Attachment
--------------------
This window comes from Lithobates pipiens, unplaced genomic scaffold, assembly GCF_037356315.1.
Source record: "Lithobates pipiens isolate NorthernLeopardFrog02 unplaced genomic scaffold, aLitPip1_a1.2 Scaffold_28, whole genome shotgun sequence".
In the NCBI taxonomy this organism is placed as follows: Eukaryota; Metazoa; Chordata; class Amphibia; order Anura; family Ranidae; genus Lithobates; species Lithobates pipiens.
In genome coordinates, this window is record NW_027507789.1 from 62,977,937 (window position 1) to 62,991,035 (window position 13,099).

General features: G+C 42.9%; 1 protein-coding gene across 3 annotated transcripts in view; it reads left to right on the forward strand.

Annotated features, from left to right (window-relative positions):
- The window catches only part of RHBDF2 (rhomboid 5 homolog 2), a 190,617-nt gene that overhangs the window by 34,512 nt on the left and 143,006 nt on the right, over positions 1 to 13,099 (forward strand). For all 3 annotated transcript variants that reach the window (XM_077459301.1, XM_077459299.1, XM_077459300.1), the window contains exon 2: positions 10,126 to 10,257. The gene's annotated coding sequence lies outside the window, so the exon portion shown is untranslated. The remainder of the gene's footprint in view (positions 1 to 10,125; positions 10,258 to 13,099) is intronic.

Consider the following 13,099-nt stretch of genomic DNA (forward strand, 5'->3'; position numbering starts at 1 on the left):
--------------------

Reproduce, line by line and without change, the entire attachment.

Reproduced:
This window comes from Lithobates pipiens, unplaced genomic scaffold, assembly GCF_037356315.1.
Source record: "Lithobates pipiens isolate NorthernLeopardFrog02 unplaced genomic scaffold, aLitPip1_a1.2 Scaffold_28, whole genome shotgun sequence".
In the NCBI taxonomy this organism is placed as follows: Eukaryota; Metazoa; Chordata; class Amphibia; order Anura; family Ranidae; genus Lithobates; species Lithobates pipiens.
In genome coordinates, this window is record NW_027507789.1 from 62,977,937 (window position 1) to 62,991,035 (window position 13,099).

General features: G+C 42.9%; 1 protein-coding gene across 3 annotated transcripts in view; it reads left to right on the forward strand.

Annotated features, from left to right (window-relative positions):
- The window catches only part of RHBDF2 (rhomboid 5 homolog 2), a 190,617-nt gene that overhangs the window by 34,512 nt on the left and 143,006 nt on the right, over positions 1 to 13,099 (forward strand). For all 3 annotated transcript variants that reach the window (XM_077459301.1, XM_077459299.1, XM_077459300.1), the window contains exon 2: positions 10,126 to 10,257. The gene's annotated coding sequence lies outside the window, so the exon portion shown is untranslated. The remainder of the gene's footprint in view (positions 1 to 10,125; positions 10,258 to 13,099) is intronic.

Consider the following 13,099-nt stretch of genomic DNA (forward strand, 5'->3'; position numbering starts at 1 on the left):